"If we wipe out and eat all the fish in the ocean and modify the environment in the ocean so that it's inhospitable, what these analyses that we've done show is it may be 100 million years to recover from that," Wiens said.  "And that's a fast recovery."

Correction: This article was updated at 10:15 pm ET to correct two instances of misspelling Wiens' name. 

You can follow LiveScience senior writer Stephanie Pappas on Twitter @sipappas. Follow LiveScience for the latest in science news and discoveries on Twitter @livescience and on Facebook.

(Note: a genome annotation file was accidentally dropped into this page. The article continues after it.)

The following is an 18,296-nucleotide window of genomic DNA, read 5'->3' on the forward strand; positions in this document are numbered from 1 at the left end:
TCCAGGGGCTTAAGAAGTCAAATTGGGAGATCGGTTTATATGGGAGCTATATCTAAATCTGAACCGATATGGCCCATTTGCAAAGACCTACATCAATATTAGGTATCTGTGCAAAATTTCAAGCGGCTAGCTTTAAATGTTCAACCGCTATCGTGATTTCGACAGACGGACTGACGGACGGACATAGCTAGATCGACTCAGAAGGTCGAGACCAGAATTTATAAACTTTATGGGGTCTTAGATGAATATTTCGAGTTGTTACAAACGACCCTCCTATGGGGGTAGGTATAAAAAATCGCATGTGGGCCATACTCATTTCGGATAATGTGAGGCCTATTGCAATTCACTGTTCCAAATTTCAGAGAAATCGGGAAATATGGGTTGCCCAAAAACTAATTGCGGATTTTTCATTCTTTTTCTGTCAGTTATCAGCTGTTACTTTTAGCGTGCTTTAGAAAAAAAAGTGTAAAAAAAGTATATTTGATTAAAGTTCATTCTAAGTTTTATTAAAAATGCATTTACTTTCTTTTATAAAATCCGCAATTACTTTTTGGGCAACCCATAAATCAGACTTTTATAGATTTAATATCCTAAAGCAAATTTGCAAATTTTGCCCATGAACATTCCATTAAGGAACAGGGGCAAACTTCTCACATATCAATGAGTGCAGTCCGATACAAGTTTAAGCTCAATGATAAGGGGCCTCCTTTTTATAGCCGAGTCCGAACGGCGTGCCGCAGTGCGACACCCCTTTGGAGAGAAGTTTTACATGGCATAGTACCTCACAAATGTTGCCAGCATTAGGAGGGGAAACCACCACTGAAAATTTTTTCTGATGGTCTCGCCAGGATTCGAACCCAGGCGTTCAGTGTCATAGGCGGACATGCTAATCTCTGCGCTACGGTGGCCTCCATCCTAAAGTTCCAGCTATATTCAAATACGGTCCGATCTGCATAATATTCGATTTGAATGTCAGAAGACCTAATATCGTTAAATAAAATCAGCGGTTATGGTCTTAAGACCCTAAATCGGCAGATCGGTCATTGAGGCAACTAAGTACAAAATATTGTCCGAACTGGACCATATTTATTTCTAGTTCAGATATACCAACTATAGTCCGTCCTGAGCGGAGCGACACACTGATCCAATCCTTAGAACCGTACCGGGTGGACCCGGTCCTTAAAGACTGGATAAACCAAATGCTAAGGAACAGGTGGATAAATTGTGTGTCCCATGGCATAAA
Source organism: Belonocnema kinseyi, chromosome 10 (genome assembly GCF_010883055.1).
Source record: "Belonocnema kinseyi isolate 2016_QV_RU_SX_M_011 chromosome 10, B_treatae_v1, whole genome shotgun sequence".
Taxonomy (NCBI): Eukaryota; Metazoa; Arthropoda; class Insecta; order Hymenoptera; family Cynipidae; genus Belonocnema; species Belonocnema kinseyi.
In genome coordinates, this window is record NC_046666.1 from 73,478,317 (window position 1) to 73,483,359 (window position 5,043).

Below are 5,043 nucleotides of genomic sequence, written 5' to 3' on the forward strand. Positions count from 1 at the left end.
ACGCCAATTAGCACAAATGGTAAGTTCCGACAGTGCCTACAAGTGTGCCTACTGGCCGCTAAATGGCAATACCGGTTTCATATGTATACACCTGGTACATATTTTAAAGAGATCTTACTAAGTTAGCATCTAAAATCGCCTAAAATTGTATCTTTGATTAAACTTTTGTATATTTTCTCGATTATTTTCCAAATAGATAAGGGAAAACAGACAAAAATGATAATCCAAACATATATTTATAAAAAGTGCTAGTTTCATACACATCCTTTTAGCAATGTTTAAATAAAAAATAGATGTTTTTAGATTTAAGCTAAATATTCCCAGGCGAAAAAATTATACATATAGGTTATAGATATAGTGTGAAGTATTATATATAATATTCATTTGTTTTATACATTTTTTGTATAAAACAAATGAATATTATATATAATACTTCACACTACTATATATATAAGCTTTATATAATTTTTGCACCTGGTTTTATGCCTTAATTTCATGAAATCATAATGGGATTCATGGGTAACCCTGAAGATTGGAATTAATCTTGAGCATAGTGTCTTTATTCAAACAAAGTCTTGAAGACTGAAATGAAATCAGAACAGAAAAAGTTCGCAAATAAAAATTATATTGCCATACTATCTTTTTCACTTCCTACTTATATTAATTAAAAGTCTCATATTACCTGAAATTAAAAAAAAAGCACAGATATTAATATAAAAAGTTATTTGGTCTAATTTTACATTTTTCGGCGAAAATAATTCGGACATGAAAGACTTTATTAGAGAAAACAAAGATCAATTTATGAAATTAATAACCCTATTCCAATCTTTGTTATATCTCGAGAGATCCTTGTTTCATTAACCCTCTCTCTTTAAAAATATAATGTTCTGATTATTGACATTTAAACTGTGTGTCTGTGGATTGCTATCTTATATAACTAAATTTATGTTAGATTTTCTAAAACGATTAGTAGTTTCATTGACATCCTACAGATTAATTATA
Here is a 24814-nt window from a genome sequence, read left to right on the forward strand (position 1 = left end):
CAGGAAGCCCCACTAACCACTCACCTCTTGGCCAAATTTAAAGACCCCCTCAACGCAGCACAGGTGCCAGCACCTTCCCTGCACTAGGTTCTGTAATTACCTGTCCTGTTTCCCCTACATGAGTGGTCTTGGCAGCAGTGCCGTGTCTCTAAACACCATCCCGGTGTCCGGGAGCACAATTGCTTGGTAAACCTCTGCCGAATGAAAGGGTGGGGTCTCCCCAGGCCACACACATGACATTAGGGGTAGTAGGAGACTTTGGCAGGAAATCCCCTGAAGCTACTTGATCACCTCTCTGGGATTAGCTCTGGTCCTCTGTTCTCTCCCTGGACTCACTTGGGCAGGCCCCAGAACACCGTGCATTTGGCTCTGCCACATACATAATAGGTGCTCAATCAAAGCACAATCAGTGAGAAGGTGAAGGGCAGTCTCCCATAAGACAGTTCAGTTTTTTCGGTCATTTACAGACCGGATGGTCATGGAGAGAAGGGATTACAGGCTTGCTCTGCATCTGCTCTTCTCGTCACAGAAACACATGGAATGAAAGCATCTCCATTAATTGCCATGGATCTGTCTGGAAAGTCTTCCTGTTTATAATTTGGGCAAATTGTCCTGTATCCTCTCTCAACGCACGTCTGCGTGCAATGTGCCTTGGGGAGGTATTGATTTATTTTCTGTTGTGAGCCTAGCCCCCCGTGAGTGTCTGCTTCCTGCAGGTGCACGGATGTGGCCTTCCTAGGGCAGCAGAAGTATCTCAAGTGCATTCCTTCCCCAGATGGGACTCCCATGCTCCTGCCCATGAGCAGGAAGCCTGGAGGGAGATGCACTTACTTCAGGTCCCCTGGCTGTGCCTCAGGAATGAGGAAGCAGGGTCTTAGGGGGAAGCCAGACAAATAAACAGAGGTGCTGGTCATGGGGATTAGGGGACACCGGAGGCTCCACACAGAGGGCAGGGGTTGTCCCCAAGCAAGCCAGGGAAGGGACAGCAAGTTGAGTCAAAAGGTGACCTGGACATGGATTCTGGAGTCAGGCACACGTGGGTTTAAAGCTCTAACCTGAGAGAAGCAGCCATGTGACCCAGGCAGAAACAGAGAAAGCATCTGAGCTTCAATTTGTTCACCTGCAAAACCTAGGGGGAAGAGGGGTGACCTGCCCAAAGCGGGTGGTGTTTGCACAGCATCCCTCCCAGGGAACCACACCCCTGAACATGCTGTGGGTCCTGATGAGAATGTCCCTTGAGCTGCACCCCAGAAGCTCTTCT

Stephanie Pappas
Live Science Contributor

Stephanie Pappas is a contributing writer for Live Science, covering topics ranging from geoscience to archaeology to the human brain and behavior. She was previously a senior writer for Live Science but is now a freelancer based in Denver, Colorado, and regularly contributes to Scientific American and The Monitor, the monthly magazine of the American Psychological Association. Stephanie received a bachelor's degree in psychology from the University of South Carolina and a graduate certificate in science communication from the University of California, Santa Cruz.